Drinking red wine in moderation may reduce one of the risk factors for breast cancer, providing a natural weapon to combat a major cause of death among American women. Chrisandra Shufelt and colleagues from the Cedars-Sinai Heart Institute in California studied 36 women who were randomized to drink either cabernet sauvignon or chardonnay daily for almost a month and then switched to the other type of wine. Blood was collected twice each month to measure hormone levels. The researchers wanted to know whether red wine mimics the effects of aromatase inhibitors, which play a key role in managing estrogen and which are currently used to treat breast cancer. The team found that chemicals in the skins and seeds of red grapes slightly lowered estrogen while elevating testosterone in premenopausal women who drank eight ounces of red wine nightly for about a month. “These data suggest that red wine is a nutritional [aromatase inhibitor] and may explain the observation that red wine does not appear to increase breast cancer risk,” the authors conclude, submitting that the data challenge the widely held belief that all types of alcohol consumption heighten the risk of developing breast cancer.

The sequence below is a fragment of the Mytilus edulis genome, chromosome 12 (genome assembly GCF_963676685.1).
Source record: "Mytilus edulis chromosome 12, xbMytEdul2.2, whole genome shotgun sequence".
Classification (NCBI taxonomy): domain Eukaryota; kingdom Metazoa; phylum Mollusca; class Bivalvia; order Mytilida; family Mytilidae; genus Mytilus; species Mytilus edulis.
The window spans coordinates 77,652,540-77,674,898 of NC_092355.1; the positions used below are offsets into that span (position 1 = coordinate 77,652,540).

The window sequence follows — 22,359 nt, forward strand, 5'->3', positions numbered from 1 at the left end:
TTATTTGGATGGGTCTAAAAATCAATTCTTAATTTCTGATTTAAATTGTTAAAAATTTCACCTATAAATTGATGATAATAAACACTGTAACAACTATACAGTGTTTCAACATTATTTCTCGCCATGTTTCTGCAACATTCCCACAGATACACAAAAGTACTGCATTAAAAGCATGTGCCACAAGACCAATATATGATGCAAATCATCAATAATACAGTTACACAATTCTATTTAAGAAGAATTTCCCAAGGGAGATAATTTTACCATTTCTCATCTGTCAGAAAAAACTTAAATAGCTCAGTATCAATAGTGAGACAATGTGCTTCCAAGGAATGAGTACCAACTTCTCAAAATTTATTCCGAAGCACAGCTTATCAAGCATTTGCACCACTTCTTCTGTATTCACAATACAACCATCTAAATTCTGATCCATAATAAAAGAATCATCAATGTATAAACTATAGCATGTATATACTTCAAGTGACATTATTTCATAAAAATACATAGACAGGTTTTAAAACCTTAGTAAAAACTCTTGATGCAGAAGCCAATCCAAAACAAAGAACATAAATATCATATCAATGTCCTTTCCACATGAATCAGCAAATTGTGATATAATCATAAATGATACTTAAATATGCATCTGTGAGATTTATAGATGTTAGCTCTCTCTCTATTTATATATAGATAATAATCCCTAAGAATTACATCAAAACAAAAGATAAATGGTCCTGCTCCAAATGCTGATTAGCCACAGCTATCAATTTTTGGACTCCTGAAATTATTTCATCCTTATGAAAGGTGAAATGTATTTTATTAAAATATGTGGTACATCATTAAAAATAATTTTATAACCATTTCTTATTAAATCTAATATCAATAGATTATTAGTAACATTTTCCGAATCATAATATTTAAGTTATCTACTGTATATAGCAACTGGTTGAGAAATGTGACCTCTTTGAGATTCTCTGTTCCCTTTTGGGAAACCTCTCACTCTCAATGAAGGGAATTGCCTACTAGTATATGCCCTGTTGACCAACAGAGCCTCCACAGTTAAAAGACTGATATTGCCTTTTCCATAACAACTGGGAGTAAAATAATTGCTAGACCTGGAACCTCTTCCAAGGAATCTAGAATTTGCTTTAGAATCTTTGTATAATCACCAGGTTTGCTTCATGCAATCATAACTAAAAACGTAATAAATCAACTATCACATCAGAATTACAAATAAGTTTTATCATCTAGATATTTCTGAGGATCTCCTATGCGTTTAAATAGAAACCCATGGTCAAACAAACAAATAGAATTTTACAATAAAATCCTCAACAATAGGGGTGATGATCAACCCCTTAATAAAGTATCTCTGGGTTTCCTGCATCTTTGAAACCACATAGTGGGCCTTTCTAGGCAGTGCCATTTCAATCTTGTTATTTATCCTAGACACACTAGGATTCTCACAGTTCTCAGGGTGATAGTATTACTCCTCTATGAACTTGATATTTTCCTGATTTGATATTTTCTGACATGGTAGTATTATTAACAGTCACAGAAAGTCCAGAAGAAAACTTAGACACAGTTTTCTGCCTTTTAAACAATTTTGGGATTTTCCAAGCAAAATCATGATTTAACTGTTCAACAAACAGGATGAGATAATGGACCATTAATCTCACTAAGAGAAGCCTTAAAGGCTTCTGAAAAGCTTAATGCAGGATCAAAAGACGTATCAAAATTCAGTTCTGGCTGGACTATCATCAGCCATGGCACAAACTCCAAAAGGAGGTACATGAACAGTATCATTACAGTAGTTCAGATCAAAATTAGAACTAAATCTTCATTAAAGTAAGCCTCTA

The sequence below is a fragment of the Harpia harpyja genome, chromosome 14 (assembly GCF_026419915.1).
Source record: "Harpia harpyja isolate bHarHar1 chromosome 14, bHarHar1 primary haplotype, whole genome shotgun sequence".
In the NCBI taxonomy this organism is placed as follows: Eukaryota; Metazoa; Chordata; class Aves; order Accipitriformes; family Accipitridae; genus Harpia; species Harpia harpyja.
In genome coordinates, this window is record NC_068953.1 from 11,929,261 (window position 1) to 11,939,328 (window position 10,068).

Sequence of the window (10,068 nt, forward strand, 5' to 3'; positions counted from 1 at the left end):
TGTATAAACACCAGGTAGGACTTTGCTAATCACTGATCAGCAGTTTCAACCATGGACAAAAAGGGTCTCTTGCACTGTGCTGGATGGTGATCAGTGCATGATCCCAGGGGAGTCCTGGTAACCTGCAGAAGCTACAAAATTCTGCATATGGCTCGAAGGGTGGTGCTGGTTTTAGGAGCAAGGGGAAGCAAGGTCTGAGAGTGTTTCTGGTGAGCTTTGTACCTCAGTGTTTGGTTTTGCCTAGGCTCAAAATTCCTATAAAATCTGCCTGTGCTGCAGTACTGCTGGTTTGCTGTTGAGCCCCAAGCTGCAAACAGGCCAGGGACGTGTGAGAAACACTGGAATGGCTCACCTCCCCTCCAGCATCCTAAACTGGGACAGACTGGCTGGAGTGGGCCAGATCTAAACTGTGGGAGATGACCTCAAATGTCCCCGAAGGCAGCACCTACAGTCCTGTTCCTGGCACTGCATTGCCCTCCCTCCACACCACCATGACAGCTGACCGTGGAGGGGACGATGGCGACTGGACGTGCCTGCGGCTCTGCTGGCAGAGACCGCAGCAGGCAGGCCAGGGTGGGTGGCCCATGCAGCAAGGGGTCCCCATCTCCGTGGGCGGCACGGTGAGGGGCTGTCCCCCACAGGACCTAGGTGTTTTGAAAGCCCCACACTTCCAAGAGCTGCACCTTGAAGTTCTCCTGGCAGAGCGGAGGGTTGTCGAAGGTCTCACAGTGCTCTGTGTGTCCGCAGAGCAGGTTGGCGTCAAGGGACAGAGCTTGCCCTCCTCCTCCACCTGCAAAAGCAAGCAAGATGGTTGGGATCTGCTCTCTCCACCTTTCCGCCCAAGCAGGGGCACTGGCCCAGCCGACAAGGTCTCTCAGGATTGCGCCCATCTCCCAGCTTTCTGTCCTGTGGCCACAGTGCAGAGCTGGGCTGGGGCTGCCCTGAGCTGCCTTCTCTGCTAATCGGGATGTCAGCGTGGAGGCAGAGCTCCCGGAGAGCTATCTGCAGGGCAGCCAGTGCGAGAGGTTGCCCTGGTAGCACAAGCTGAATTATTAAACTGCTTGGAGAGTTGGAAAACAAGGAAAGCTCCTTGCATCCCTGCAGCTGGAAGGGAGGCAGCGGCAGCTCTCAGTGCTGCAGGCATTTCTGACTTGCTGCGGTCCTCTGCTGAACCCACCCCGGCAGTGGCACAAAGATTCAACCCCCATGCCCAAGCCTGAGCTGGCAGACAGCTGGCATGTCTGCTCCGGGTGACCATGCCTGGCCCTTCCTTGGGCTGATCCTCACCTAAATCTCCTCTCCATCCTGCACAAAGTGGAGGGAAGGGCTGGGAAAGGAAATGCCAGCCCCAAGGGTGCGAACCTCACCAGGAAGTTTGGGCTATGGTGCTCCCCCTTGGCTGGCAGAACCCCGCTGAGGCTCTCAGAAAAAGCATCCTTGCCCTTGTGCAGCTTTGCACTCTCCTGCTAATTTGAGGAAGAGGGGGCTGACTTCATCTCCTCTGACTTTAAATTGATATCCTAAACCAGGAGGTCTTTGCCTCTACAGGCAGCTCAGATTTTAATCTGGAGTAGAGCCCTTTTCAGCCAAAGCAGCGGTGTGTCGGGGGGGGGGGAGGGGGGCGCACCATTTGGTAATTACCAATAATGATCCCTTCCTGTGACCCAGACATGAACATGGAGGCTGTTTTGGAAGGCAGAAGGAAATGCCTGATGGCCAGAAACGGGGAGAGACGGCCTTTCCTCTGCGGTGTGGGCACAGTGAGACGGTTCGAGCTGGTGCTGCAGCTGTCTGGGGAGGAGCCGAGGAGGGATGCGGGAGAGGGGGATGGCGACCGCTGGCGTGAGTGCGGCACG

Shufelt, C., et al. (2011). Red versus white wine as a nutritional aromatase inhibitor in premenopausal women. Journal of Women’s Health. December.

—Dr. Bob Goldman
www.WorldHealth.net

Editor’s note: For the latest information and research on health and aging, subscribe to the American Academy of Anti-Aging Medicine e-zine free at WorldHealth.net.